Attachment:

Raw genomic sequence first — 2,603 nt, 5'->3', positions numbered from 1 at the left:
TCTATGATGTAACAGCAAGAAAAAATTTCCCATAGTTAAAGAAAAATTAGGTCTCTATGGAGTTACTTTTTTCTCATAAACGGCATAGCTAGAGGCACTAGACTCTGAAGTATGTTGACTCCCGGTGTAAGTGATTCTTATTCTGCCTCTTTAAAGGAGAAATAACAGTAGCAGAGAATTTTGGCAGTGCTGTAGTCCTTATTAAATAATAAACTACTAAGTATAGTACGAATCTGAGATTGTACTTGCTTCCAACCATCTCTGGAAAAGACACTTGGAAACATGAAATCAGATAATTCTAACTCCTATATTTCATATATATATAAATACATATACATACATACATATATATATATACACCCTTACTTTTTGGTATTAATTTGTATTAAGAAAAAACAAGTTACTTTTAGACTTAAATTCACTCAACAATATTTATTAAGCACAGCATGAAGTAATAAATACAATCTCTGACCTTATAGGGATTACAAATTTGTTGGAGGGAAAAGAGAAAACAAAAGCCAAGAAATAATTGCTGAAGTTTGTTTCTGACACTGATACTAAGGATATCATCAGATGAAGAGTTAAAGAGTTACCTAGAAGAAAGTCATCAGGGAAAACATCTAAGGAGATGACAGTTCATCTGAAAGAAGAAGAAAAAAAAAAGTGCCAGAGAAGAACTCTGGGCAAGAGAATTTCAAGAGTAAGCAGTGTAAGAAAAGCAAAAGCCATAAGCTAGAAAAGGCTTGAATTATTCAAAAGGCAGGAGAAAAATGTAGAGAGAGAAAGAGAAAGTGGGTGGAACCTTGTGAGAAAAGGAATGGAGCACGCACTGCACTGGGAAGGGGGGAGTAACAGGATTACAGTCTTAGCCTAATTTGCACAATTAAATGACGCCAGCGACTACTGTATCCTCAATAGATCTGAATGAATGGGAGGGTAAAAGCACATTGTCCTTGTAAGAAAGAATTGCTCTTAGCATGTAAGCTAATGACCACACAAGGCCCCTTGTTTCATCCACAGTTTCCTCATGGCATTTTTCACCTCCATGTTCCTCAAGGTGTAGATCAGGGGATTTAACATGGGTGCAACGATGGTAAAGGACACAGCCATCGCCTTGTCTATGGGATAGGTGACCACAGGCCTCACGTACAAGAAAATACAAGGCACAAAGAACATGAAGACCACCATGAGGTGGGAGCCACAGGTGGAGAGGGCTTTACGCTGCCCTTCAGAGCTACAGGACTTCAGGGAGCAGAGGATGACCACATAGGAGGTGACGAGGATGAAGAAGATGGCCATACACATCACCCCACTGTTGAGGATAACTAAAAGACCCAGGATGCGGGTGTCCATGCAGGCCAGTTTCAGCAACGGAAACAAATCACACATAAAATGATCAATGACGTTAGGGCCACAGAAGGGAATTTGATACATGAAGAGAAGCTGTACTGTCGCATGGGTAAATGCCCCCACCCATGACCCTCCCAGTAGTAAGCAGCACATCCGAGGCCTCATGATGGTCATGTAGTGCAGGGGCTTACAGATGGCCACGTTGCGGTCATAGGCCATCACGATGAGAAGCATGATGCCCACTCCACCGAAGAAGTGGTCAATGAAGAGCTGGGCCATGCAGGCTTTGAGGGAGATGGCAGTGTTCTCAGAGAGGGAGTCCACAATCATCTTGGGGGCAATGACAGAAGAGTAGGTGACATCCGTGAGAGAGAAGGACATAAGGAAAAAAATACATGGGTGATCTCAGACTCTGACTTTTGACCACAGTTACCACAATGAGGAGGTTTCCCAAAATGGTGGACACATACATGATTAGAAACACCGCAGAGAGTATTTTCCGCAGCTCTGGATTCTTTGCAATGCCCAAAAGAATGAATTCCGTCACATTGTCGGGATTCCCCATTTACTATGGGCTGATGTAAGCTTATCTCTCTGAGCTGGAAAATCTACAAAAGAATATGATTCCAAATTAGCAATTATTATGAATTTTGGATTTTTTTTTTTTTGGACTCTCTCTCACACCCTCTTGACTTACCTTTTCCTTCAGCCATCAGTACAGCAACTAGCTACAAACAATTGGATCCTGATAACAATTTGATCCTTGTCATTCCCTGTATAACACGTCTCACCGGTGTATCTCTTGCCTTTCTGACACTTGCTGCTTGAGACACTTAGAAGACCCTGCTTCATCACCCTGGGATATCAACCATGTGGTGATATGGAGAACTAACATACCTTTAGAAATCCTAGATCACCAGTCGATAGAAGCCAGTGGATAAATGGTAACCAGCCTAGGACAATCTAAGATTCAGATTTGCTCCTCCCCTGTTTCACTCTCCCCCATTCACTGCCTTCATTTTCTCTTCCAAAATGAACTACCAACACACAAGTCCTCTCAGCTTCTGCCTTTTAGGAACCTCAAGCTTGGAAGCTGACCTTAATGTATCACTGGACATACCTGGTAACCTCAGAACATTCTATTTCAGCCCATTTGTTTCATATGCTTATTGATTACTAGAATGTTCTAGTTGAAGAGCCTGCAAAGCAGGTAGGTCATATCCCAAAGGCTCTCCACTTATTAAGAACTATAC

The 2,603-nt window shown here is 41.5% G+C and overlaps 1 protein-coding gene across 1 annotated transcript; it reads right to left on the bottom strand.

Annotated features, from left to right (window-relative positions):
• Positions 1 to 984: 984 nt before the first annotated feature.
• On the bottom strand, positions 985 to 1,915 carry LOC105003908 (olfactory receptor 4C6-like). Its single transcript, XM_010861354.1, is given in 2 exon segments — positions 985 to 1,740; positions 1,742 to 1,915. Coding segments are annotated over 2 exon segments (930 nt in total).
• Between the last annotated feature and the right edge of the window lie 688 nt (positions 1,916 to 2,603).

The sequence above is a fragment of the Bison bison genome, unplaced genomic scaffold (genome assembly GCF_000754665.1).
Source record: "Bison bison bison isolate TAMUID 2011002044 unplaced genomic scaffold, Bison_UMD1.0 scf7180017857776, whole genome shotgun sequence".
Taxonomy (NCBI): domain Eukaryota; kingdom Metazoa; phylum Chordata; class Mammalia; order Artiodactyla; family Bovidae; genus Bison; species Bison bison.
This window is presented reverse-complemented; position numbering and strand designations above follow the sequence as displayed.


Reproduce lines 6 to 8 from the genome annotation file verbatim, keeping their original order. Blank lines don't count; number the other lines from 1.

• On the bottom strand, positions 985 to 1,915 carry LOC105003908 (olfactory receptor 4C6-like). Its single transcript, XM_010861354.1, is given in 2 exon segments — positions 985 to 1,740; positions 1,742 to 1,915. Coding segments are annotated over 2 exon segments (930 nt in total).
• Between the last annotated feature and the right edge of the window lie 688 nt (positions 1,916 to 2,603).

The sequence above is a fragment of the Bison bison genome, unplaced genomic scaffold (genome assembly GCF_000754665.1).